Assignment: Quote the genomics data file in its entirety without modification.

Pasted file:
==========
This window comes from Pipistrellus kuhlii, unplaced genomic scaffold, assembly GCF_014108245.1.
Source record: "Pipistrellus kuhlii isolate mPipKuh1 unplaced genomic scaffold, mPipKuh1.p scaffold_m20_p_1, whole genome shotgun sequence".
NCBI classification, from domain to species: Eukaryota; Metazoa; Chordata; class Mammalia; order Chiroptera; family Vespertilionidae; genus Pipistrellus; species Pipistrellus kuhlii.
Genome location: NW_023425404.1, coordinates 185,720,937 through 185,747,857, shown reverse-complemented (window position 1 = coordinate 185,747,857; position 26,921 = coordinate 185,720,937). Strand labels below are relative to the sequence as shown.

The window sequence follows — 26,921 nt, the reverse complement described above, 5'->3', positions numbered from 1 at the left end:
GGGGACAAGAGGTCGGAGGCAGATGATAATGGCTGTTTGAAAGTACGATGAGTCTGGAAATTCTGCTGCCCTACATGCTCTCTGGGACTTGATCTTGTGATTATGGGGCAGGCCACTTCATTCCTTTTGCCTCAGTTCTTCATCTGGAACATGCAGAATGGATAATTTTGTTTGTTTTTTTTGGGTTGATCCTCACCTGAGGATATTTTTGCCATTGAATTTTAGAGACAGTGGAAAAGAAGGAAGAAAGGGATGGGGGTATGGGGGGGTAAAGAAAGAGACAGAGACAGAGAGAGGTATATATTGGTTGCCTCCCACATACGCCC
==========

This window comes from Pipistrellus kuhlii, unplaced genomic scaffold, assembly GCF_014108245.1.
Source record: "Pipistrellus kuhlii isolate mPipKuh1 unplaced genomic scaffold, mPipKuh1.p scaffold_m20_p_1, whole genome shotgun sequence".
NCBI classification, from domain to species: Eukaryota; Metazoa; Chordata; class Mammalia; order Chiroptera; family Vespertilionidae; genus Pipistrellus; species Pipistrellus kuhlii.
Genome location: NW_023425404.1, coordinates 185,720,937 through 185,747,857, shown reverse-complemented (window position 1 = coordinate 185,747,857; position 26,921 = coordinate 185,720,937). Strand labels below are relative to the sequence as shown.

The window sequence follows — 26,921 nt, the reverse complement described above, 5'->3', positions numbered from 1 at the left end:
GGGGACAAGAGGTCGGAGGCAGATGATAATGGCTGTTTGAAAGTACGATGAGTCTGGAAATTCTGCTGCCCTACATGCTCTCTGGGACTTGATCTTGTGATTATGGGGCAGGCCACTTCATTCCTTTTGCCTCAGTTCTTCATCTGGAACATGCAGAATGGATAATTTTGTTTGTTTTTTTTGGGTTGATCCTCACCTGAGGATATTTTTGCCATTGAATTTTAGAGACAGTGGAAAAGAAGGAAGAAAGGGATGGGGGTATGGGGGGGTAAAGAAAGAGACAGAGACAGAGAGAGGTATATATTGGTTGCCTCCCACATACGCCC